One thing I have always liked about this series is its simplicity in its control scheme. One button controls the actions of one Brother, A for Mario and B for Luigi. This controls all of their attacks, dodges, jumps, and items. It works and they have found ways to keep the movements simple and yet diverse when it comes to different enemy types. Though this time we get a twist since we have a similar button assignment for Paper Mario, pressing Y for his actions. This makes the battles pretty fun actually, especially when you use the Trio Attacks. Though dodging when you have to push all three buttons can be tricky if not a bit frustrating. Though this does lead to one minor but irritating gripe, the jumping. In any game, when your character needs to climb a ledge, you jump. Gaming 101, folks. This game is no different, however when you have to jump, you have to push Mario’s button, and then Luigi’s button….and then Paper Mario’s button, in that order, every time. And if you mess up this jump combo, well then it becomes pretty easy to miss a jump and fall through a gap, which is especially annoying when you are chasing a Paper Toad. I see how that can be nit-picky, but having to do a 3 button combo every time there is a ledge is just tedious and it can be hard to get the timing down. Other than that though, it honestly controls just fine.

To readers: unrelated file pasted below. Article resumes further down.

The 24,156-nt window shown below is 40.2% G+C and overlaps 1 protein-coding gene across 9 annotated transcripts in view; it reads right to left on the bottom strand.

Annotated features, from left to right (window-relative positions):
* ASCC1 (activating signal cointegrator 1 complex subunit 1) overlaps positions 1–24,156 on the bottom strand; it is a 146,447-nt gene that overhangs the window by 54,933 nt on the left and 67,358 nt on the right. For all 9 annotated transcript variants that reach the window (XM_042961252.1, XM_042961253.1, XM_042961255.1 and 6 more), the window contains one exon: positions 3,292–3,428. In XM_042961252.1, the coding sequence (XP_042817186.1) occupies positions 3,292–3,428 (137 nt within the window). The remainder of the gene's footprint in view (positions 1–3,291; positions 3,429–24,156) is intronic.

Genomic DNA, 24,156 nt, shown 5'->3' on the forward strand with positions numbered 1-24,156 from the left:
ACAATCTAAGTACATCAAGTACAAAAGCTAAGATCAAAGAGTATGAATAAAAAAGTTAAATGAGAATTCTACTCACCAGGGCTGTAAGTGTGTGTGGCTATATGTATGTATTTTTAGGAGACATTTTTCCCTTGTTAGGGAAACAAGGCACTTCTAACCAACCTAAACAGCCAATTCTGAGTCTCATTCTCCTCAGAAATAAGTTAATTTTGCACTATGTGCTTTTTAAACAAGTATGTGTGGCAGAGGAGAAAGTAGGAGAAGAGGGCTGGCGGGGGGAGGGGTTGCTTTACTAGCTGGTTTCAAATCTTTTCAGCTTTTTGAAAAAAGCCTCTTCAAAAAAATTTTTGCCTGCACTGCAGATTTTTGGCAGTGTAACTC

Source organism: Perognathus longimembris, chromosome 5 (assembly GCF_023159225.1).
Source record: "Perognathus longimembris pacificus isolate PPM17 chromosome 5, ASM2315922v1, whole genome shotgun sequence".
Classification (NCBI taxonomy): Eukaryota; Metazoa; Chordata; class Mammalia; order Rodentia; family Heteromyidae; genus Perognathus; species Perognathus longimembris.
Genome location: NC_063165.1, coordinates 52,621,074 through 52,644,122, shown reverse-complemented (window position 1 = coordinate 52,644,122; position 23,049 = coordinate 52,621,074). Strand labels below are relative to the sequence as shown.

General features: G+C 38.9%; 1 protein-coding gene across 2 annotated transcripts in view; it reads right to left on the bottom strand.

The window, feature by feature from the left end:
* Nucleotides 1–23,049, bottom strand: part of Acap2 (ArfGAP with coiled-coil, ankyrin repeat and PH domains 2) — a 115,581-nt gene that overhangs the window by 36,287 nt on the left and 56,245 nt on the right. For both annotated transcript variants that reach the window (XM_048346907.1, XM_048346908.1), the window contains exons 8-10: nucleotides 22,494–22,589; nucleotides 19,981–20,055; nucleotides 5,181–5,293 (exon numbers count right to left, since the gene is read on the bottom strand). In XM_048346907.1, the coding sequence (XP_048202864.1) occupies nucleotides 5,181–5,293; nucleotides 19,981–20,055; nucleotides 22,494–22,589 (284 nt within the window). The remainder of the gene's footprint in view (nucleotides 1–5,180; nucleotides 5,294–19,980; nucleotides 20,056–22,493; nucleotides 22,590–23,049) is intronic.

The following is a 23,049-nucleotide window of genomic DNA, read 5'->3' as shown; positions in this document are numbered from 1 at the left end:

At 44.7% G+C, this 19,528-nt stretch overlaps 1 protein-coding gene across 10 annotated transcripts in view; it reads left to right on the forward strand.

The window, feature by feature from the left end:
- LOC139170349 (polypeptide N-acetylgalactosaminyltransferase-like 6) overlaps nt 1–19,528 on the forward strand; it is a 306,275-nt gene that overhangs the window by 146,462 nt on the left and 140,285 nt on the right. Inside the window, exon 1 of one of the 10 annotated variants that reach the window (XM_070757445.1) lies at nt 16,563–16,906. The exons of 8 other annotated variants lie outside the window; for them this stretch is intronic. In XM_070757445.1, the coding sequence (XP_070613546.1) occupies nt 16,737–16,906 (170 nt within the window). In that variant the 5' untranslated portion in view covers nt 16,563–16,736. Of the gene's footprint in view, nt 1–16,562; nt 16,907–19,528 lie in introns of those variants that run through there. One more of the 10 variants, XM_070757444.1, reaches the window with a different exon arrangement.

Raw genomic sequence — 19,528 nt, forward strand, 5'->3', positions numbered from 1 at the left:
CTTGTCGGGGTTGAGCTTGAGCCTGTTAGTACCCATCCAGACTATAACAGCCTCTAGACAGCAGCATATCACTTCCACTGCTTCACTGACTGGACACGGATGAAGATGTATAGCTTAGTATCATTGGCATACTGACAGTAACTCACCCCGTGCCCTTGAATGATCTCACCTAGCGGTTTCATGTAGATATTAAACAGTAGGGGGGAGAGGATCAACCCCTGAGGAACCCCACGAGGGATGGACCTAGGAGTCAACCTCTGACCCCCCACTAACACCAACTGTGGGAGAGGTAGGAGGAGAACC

So ultimately, is Paper Jam any good? Well, actually yea it is. It’s not game of the year, or even some classic that will be remembered down the road. Heck, it doesn’t actually do much to further the stalling Paper Mario series. However, in spite of its flaws, there is still a lot of good to be found here. The combat is fun and not repetitive feeling, which can be hard to do in any RPG. The music is upbeat and enjoyable; I particularly liked the fight music. And the characters are colorful, and it was a bit of a treat to watch the 3D characters interact with their Paper selves. Not to mention that this game has the standard Nintendo polish to it, something that in the age of Day 1 Patches should be greatly appreciated.

When it comes to a final score, I would say it deserves a solid: 80%. Again not the greatest game in the world, especially when it comes to plot, but that doesn’t mean this isn’t a fun romp and an enjoyable hand-held title.